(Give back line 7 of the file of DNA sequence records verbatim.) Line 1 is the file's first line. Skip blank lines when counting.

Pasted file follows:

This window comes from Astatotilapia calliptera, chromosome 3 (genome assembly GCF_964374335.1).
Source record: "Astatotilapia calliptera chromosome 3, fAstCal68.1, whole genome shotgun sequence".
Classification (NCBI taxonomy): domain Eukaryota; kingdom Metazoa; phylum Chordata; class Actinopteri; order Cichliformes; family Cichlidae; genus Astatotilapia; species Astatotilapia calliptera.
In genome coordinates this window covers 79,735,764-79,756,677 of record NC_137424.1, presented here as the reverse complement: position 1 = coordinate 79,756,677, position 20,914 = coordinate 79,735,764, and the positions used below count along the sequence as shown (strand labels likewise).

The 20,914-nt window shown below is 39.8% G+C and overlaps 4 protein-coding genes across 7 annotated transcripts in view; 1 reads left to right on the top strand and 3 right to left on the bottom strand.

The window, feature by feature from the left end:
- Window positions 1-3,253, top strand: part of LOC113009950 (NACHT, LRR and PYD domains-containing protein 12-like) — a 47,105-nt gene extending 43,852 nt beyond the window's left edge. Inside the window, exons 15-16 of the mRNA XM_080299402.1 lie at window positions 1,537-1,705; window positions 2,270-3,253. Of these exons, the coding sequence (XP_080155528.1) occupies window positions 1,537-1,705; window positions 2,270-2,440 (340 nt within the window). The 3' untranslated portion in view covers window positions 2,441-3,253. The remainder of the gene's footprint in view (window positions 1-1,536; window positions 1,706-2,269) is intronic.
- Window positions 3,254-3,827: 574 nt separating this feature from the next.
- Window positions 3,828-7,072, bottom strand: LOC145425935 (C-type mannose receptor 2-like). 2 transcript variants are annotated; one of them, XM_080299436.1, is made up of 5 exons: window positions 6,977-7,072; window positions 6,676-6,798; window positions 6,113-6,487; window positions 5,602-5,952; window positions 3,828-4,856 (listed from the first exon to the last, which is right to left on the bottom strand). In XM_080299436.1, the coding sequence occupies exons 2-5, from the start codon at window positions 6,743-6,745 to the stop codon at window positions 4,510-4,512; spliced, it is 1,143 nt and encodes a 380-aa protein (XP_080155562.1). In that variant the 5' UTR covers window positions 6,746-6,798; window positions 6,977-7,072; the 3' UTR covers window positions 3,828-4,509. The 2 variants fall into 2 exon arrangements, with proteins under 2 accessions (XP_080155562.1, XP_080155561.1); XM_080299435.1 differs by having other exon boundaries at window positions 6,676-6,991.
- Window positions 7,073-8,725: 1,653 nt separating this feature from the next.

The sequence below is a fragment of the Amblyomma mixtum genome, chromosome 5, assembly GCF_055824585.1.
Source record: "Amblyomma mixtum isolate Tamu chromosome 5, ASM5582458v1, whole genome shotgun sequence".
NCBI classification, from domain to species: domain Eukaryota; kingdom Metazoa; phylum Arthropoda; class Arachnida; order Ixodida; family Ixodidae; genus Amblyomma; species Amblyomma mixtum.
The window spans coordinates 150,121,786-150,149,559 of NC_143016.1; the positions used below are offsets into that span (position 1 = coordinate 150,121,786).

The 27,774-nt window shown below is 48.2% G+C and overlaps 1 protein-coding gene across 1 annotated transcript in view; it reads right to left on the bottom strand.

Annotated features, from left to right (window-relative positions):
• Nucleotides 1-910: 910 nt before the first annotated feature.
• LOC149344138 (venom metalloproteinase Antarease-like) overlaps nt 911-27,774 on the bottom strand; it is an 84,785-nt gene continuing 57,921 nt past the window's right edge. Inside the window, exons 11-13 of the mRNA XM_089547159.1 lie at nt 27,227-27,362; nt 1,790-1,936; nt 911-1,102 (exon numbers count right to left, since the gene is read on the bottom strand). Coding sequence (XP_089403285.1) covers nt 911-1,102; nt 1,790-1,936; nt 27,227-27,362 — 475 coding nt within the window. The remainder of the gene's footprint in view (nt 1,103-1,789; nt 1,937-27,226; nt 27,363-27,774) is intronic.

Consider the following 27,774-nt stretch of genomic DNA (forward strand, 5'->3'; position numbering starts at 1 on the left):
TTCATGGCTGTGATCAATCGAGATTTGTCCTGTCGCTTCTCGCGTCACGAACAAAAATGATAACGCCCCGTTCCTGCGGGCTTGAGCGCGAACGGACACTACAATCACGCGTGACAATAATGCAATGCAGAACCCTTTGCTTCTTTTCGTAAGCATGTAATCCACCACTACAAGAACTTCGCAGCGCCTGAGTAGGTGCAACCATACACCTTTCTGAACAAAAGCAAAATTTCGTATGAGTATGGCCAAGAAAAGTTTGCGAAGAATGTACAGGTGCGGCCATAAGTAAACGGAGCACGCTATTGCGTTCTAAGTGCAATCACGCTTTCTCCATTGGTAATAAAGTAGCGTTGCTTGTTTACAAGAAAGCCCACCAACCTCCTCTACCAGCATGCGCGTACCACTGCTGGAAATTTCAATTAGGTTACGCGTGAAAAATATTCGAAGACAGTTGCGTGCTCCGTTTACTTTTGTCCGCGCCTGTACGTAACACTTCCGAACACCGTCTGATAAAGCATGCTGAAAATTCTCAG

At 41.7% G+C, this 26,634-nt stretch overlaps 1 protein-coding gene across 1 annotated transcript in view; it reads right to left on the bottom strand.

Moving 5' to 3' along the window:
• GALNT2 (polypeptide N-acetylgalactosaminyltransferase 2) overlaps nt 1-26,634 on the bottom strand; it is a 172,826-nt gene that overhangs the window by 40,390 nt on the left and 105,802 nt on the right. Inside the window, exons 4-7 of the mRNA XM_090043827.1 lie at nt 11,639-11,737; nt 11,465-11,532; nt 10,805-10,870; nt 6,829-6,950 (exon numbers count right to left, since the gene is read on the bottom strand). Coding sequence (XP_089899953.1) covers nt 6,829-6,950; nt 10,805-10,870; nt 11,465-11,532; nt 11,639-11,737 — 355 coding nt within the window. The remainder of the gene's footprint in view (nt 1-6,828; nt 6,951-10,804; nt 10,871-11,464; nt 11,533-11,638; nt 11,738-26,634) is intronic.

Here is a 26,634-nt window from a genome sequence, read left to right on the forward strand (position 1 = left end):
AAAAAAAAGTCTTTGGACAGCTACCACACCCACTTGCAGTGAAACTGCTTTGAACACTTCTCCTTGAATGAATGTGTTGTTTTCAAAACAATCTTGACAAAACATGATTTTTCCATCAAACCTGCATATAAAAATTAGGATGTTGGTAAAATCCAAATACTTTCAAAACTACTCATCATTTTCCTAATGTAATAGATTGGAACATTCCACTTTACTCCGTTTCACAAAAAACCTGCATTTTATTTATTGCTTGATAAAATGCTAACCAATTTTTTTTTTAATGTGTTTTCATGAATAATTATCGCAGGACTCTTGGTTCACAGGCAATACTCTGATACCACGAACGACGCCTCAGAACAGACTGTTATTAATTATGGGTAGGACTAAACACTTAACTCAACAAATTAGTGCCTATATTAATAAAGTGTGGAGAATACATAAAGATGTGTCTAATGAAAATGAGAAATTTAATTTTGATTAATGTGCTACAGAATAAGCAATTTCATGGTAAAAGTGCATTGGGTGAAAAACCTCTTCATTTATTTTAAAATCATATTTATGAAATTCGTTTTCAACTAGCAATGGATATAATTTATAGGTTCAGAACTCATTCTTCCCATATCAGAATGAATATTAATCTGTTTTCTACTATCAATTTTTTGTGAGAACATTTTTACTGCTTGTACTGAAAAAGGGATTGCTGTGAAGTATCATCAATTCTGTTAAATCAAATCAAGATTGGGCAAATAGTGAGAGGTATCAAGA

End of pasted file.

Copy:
- Window positions 1-3,253, top strand: part of LOC113009950 (NACHT, LRR and PYD domains-containing protein 12-like) — a 47,105-nt gene extending 43,852 nt beyond the window's left edge. Inside the window, exons 15-16 of the mRNA XM_080299402.1 lie at window positions 1,537-1,705; window positions 2,270-3,253. Of these exons, the coding sequence (XP_080155528.1) occupies window positions 1,537-1,705; window positions 2,270-2,440 (340 nt within the window). The 3' untranslated portion in view covers window positions 2,441-3,253. The remainder of the gene's footprint in view (window positions 1-1,536; window positions 1,706-2,269) is intronic.